I have found that when a new product or service is being conceived, people on the team often explore different aspects of the offering, creating variants or describing the solution and its results in ways that vary from short-term tactical to long-term market-changing sets of fundamental principles. This behavior is natural and shows you that your team is really investing themselves in the product. It shows they are internalizing it and they are engaged.
There is a risk of taking this too far, and you’ve probably seen it in action: The exploration can quickly turn into an echo chamber, where ideas are reflected back and forth among the team and executives until the group polarizes around a common idea using language that only makes sense to the group. Your risk is taking the echo-chamber product / message combo outside and receiving…a TOTALLY BLANK STARE from your customers and the industry, because your team has iterated itself into a corner that nobody can understand.
The key to avoiding the blank stare is to transition the team from “talk” to “try” before you get embroiled in group-think. Whether your team uses a Product Discovery* process to learn about your customers and the right solution (which I advocate - see note below) or develops and markets products using some other method, you need to sense when the echo chamber is starting up and stop the discussion there.
One way to crystallize things is to force the team to discuss and complete a single “Mad Libs” style Anchor Statement that clarifies what the product is solving, for whom and to what result. People often don’t have a clear thought process on this, and may struggle to articulate it. Here’s an example of what I’ve put on whiteboards during team discussions:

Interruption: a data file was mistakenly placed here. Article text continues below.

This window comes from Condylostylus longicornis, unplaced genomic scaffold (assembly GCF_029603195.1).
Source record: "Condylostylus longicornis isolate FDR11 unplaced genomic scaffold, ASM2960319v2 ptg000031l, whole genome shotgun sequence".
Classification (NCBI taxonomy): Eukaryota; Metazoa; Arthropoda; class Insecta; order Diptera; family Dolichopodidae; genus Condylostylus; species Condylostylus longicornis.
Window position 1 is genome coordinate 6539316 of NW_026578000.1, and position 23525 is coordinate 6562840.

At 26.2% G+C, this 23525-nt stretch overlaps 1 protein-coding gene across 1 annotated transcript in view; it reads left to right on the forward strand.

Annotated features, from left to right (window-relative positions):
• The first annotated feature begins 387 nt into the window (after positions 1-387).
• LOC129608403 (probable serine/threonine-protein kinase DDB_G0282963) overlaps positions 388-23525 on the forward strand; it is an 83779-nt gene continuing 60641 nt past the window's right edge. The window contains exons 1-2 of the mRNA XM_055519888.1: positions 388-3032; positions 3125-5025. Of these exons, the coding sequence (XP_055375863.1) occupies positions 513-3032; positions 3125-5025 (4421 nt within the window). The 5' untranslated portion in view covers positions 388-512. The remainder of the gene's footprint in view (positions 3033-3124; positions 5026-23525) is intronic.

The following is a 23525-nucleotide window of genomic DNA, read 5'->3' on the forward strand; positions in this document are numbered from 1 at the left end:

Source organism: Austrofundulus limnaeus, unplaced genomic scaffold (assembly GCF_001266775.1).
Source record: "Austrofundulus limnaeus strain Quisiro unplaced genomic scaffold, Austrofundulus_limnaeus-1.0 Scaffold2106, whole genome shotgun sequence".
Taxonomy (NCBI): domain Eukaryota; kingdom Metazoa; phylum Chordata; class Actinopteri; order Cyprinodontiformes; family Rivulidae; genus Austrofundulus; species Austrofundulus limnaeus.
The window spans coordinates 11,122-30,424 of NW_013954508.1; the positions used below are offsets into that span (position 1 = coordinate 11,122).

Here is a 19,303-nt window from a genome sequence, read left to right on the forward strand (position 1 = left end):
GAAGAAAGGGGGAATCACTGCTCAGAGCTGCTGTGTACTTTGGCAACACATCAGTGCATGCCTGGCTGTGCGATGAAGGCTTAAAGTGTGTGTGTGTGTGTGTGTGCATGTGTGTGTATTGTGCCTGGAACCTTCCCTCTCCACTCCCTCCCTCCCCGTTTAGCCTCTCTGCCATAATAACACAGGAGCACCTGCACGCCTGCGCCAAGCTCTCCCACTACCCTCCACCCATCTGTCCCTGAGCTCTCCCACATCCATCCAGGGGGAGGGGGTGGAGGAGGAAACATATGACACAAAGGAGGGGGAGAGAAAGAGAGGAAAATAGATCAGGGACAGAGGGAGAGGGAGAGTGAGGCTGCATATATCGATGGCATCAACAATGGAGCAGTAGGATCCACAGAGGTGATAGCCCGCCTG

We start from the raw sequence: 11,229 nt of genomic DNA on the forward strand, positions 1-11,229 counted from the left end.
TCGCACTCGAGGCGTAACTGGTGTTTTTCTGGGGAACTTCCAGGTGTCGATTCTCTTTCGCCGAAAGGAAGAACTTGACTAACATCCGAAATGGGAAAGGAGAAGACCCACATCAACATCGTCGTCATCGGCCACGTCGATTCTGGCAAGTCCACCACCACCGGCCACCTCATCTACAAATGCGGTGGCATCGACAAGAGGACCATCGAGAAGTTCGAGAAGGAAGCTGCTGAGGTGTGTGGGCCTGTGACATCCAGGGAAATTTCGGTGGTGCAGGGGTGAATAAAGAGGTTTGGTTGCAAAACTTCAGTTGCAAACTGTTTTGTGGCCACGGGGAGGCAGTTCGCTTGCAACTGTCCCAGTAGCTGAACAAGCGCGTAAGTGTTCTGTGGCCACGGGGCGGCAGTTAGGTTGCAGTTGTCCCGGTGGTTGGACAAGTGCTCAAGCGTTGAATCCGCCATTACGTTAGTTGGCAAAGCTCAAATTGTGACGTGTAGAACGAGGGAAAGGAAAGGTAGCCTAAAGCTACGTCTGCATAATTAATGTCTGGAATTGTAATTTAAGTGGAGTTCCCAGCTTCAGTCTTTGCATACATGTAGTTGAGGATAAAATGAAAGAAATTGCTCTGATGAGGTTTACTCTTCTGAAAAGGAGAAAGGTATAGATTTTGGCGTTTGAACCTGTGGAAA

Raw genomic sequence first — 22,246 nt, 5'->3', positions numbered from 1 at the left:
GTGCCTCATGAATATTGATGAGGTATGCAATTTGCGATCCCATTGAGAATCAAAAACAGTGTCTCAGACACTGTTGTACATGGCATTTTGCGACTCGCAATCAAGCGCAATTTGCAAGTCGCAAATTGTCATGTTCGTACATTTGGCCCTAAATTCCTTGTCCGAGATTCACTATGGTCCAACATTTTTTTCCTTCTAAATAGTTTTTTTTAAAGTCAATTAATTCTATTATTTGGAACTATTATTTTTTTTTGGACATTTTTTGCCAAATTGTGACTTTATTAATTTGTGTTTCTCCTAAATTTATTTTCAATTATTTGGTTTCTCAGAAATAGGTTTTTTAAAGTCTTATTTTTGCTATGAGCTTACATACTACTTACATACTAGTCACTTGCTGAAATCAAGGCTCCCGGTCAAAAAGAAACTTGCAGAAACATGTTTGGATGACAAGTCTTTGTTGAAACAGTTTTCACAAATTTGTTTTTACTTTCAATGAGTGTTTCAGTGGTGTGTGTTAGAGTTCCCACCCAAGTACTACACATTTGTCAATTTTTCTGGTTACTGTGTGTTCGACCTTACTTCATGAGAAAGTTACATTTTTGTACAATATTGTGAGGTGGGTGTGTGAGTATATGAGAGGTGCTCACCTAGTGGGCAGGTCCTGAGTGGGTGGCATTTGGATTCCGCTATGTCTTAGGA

You’d be suprised how much this simple exercise can make people think, challenge each other and clarify their understanding of the core proposition they are thinking of taking to market. From there the Product Discovery process (or whatever method you use) has enough to get started in a practical way.
If you are running a team that is struggling to get to the core of things - or worse - is spinning around trying to get to a core strategy by summarizing all the conversations to include every point of view, you should give this a try. Constraining the story often forces clarity.
* I’ve grown to be a real fan of a clearly delinated Product Discovery process and believe that many problems in both product development and marketing stem from a lack of clarity on what the customer actually needs and what is being offered. Many people have written about this and Marty Cagan does a particularly good job of encapsulating the key ingredients of good product strategy, product discovery and other aspects of a product-led culture. Because this has already been written about extensively, I will not reprise it here but will refer to it in this post.